Activate! is produced by Jennifer Whitaker, along with the City of Bloomington Volunteer Network
Our engineer today is Chris Martin.
Our theme music is provided by the Impossible Shapes.
Managing Producer is Alycin Bektesh.
Executive Producer is Joe Crawford
In the interconnected story cycle of “Lost Borders,” Mary Hunter Austin challenges the masculine myths of the American West through the perspective of a feminist and conservationist.
Austin was an ailing transplant from the Midwest who began to thrive personally and artistically in the desert landscape among the spiritual and expressive traditions of Native peoples. Although she published thirty-one books, most fell out of print soon after her death in 1934. In recent decades, there have been efforts to restore her to the literary canon, but she remains largely unknown compared to her contemporaries and friends Jack London, Ansel Adams, and Willa Cather.
The stories for the podcast are presented in the order in which they appear in the original book. (Listeners of the original broadcast may note differences.) Sarah Torbeck is the voice of the author that threads throughout.
In “The Return of Mr. Wills,” read by Shayne Laughter, a wife and mother gains confidence as an independent working woman, while her husband disappears into the desert on a quixotic quest for fabled gold and silver mines.
Early conservation laws and bounties on predator animals play a role in “The Last Antelope,” a heartbreaking exploration of the complex relationship between a shepherd and an aging buck in an over-hunted region. The homesteader armed with axe and gun is a twist on the western bad guy. Tony Brewer reads.
Also read by Shayne Laughter, the story “Agua Dulce” unfolds from an apparently racist remark made by a stagecoach driver, who struggles to overcome the taciturnity expected of a white male Westerner to tell about his love for a courageous and selfless Paiute woman.
Jack Hanek hosts. The poem that recurs as a refrain in the Books Unbound production appears as a prelude in the book. Berklea Going is the reader.
Special music for the episode comes from “The Light Guitar” by Patrick Zimmerli and “Graceful Ghost Rag” by William Bolcom, as performed by violinist Tim Fain and pianist Pei-Yao Wang on the album River of Light (Naxos, 2011).
This episode is produced, written and edited by Cynthia Wolfe with assistance from Sarah Torbeck.
Executive producer: Joe Crawford
Books Unbound theme music: The Impossible Shapes
Hola Bloomington – March 20, 2015
Hola Bloomington’s hosts Israel Herrera and Mónica Hernández host a special segment “Un Cafecito con… Participants of the Annual Song Festival.” The hosts interview Tomas Lozano, Juan Rojas and Valeria de Castro and showcase their music.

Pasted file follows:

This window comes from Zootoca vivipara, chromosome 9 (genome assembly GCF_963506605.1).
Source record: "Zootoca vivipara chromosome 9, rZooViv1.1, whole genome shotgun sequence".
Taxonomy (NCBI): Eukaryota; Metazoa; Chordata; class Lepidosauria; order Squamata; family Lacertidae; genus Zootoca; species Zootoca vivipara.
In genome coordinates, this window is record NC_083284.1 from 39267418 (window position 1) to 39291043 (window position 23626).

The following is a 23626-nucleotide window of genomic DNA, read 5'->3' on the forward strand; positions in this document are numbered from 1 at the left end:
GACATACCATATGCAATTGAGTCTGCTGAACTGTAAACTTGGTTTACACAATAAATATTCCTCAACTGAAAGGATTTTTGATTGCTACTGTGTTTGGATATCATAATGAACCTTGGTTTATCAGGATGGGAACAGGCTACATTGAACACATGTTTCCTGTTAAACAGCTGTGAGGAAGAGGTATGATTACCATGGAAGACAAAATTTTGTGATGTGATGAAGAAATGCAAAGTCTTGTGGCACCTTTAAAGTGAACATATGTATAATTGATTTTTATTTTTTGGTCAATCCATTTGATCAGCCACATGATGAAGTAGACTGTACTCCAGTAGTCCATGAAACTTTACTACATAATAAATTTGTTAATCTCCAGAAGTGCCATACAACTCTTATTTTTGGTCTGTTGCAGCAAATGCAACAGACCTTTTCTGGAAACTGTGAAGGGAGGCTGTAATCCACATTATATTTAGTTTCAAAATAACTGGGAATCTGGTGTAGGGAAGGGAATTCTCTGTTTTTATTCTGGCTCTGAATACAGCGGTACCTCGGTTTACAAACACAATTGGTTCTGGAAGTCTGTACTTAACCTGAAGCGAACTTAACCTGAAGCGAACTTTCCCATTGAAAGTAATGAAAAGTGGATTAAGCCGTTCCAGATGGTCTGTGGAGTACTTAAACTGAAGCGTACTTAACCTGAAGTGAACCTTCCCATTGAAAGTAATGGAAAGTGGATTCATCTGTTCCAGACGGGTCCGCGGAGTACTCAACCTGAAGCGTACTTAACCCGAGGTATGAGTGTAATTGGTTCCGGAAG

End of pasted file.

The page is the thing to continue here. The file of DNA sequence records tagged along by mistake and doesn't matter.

Los locutores de Hola Bloomington Israel Herrera y Mónica Hernández albergan un segmento especial de “Un Cafecito con.. Participantes del Festival Anual de la Canción.” Los locutores entrevistan a Tomas Lozano, Juan Rojas y Valeria de Castro y demuestran su música.
Join co-host Ryne Shadday as he interviews co-host Erica Dorsey and producer Olivia Davidson about their backgrounds and involvement with the show. We also hear another episode of the weekly segment “Out on Campus” along with calendar events and news.
Hosts – Ryne Shadday and Erica Dorsey
Executive Producer – Joe Crawford
Producer – Olivia Davidson
Script Coordinator – Hayley Bass
Board Engineer – Carissa Barrett
In today’s EcoReport, we bring you part two of an interview with Jim Nelson, in which he discusses the condition of coral reefs in Florida and the Caribbean.
EcoReport is a weekly program providing independent media coverage of environmental and ecological issues with a focus on local, state and regional people, issues, and events in order to foster open discussion of human relationships with nature and the Earth and to encourage you to take personal responsibility for the world in which we live. Each program features timely eco-related headline news, a feature interview or event recording, and a calendar of events of interest to the environmentally conscious.
Today’s Anchors: David Lyman and Julianna Dailey
This week’s news stories were written by Linda Greene, Norm Holy and Halle Shine. Our feature and broadcast engineer is Dan Withered. This week’s calendar was compiled by Catherine Anders.
EcoReport is produced by Dan Young, Filiz Cicek, Nancy Jones and Gillian Wilson. Executive producer is Joe Crawford.